:((( Can we send her a nice note somehow?
Facetime is the thing that makes much of is possible…
Wisdom from Jaron Lanier. Strongly recommended. I agree with his points.
I think the fundamental mistake we made is that we set up the wrong financial incentives, and that’s caused us to turn into jerks and screw around with people too much. Way back in the ’80s, we wanted everything to be free because we were hippie socialists. But we also loved entrepreneurs because we loved Steve Jobs. So you wanna be both a socialist and a libertarian at the same time, and it’s absurd. But that’s the kind of absurdity that Silicon Valley culture has to grapple with.
And there’s only one way to merge the two things, which is what we call the advertising model, where everything’s free but you pay for it by selling ads. But then because the technology gets better and better, the computers get bigger and cheaper, there’s more and more data — what started out as advertising morphed into continuous behavior modification on a mass basis, with everyone under surveillance by their devices and receiving calculated stimulus to modify them. So you end up with this mass behavior-modification empire, which is straight out of Philip K. Dick, or from earlier generations, from 1984 .
It’s this thing that we were warned about. It’s this thing that we knew could happen. Norbert Wiener, who coined the term cybernetics , warned about it as a possibility. And despite all the warnings, and despite all of the cautions, we just walked right into it, and we created mass behavior-modification regimes out of our digital networks. We did it out of this desire to be both cool socialists and cool libertarians at the same time.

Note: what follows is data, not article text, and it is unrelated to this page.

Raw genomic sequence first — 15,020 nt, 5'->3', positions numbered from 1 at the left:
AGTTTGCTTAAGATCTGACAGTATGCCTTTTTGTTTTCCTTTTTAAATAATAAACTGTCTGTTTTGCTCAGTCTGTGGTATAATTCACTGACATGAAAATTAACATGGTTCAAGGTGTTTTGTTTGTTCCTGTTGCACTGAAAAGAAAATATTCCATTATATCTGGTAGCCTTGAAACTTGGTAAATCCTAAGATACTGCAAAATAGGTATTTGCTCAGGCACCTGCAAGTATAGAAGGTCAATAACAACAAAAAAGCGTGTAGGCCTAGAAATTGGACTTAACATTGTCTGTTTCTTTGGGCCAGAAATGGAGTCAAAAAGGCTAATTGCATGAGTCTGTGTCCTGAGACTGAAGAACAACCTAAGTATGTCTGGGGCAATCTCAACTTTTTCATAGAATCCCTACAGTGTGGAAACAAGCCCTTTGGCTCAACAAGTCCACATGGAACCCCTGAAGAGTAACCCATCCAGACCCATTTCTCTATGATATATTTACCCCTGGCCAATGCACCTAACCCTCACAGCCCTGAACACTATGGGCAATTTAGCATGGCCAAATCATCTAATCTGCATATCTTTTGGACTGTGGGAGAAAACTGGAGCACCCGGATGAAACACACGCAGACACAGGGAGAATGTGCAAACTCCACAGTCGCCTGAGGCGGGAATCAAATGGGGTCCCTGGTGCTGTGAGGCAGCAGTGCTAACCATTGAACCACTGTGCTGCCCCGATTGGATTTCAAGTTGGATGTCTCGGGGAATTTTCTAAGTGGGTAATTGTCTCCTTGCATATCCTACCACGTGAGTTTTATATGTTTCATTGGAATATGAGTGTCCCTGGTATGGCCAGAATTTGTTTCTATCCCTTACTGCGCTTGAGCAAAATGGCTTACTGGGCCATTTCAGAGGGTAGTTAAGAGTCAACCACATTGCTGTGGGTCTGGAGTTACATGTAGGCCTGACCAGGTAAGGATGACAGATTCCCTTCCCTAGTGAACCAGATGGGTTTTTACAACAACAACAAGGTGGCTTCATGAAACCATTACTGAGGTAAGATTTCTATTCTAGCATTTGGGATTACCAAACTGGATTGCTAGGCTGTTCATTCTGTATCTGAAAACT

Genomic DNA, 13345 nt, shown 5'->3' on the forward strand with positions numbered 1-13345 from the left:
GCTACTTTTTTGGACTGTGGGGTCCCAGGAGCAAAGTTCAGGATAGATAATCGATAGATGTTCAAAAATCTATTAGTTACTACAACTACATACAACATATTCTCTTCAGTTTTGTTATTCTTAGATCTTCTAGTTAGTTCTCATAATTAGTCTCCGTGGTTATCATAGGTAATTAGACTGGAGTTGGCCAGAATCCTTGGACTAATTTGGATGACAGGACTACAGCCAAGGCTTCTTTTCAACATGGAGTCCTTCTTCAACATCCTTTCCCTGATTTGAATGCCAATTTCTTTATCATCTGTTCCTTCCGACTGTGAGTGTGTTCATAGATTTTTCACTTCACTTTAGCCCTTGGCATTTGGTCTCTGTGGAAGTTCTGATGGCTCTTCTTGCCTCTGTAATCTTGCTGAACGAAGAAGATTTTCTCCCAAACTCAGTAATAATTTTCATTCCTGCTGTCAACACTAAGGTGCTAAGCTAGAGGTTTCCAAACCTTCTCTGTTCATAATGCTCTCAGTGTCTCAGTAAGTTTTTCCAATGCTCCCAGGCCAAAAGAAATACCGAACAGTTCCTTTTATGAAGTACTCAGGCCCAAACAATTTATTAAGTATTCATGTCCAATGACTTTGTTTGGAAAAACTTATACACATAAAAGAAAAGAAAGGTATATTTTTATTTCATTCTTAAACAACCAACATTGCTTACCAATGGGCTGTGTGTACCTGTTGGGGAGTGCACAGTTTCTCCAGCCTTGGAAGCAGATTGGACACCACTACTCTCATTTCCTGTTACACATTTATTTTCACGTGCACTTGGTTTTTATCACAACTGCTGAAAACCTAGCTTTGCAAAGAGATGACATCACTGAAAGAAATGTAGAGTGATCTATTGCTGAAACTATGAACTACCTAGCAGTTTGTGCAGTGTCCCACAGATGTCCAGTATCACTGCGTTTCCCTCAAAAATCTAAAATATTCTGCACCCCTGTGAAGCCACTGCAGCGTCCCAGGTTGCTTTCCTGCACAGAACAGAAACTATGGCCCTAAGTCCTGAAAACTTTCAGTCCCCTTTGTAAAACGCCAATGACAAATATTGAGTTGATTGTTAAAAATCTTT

This says it all…
That was no mistake as I understand the word. This was some people winning, and others losing. The ones that won knew what would happen, and did not care.
I agree with you in the case of the true origin of the deep surveillance that is now the M.O. of the big sites. That was after the dot com bust in 2001-2 when Google, newly public, faced deep losses and had to scramble to come up with extra value for their advertisers. It was they who realized that they were sitting on a massive amount of data already, and, crucially, that they could follow people around the web and record their interests and adjust their advertising accordingly. And in service of that they created numerous services requiring log in (mail, docs, etc) so they could follow still closer. This was a conscious decision with watershed bad effects.
I think in Jaron’s case he describes what I remember as the general tone or collective vibe of Silicon Valley at the time. It was still reasonably altruistic overall, even in the midst of various big business plays (such as Yahoo and its competitors, now gone, like Excite and Lycos,which bought Wired) esp those developing real services, as contrasted with the armies of marketers who flooded this area starting in the late 90s. Prior to that time there were far fewer of them and far more just trying to make good services. I was one of them. We did not see the surveillance state coming the way it did with massive public volunteering of personal information…something we would never have considered giving to the government.